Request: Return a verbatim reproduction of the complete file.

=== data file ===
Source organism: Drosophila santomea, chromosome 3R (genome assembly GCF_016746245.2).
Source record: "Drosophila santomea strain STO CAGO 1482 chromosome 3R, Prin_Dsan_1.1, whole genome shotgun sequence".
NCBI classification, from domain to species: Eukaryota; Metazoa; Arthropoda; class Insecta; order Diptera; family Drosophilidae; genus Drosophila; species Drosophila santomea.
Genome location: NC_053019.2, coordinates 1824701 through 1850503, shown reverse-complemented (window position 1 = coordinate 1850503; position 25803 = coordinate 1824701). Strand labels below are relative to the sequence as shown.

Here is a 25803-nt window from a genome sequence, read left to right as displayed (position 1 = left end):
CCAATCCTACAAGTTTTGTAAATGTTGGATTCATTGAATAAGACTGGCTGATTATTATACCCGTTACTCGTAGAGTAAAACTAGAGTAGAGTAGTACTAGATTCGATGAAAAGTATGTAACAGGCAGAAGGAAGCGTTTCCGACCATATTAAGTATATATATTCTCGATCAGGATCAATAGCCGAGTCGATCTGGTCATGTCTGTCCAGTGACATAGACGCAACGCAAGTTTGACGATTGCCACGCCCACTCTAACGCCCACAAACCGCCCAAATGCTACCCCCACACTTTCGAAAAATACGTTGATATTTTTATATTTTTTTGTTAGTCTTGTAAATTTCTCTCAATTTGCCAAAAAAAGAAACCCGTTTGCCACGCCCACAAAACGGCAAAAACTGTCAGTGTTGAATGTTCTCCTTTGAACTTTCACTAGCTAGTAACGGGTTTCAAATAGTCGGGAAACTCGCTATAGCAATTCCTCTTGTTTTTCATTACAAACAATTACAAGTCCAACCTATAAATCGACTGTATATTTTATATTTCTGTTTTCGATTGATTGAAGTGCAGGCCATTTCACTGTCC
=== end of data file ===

Source organism: Drosophila santomea, chromosome 3R (genome assembly GCF_016746245.2).
Source record: "Drosophila santomea strain STO CAGO 1482 chromosome 3R, Prin_Dsan_1.1, whole genome shotgun sequence".
NCBI classification, from domain to species: Eukaryota; Metazoa; Arthropoda; class Insecta; order Diptera; family Drosophilidae; genus Drosophila; species Drosophila santomea.
Genome location: NC_053019.2, coordinates 1824701 through 1850503, shown reverse-complemented (window position 1 = coordinate 1850503; position 25803 = coordinate 1824701). Strand labels below are relative to the sequence as shown.

Here is a 25803-nt window from a genome sequence, read left to right as displayed (position 1 = left end):
CCAATCCTACAAGTTTTGTAAATGTTGGATTCATTGAATAAGACTGGCTGATTATTATACCCGTTACTCGTAGAGTAAAACTAGAGTAGAGTAGTACTAGATTCGATGAAAAGTATGTAACAGGCAGAAGGAAGCGTTTCCGACCATATTAAGTATATATATTCTCGATCAGGATCAATAGCCGAGTCGATCTGGTCATGTCTGTCCAGTGACATAGACGCAACGCAAGTTTGACGATTGCCACGCCCACTCTAACGCCCACAAACCGCCCAAATGCTACCCCCACACTTTCGAAAAATACGTTGATATTTTTATATTTTTTTGTTAGTCTTGTAAATTTCTCTCAATTTGCCAAAAAAAGAAACCCGTTTGCCACGCCCACAAAACGGCAAAAACTGTCAGTGTTGAATGTTCTCCTTTGAACTTTCACTAGCTAGTAACGGGTTTCAAATAGTCGGGAAACTCGCTATAGCAATTCCTCTTGTTTTTCATTACAAACAATTACAAGTCCAACCTATAAATCGACTGTATATTTTATATTTCTGTTTTCGATTGATTGAAGTGCAGGCCATTTCACTGTCC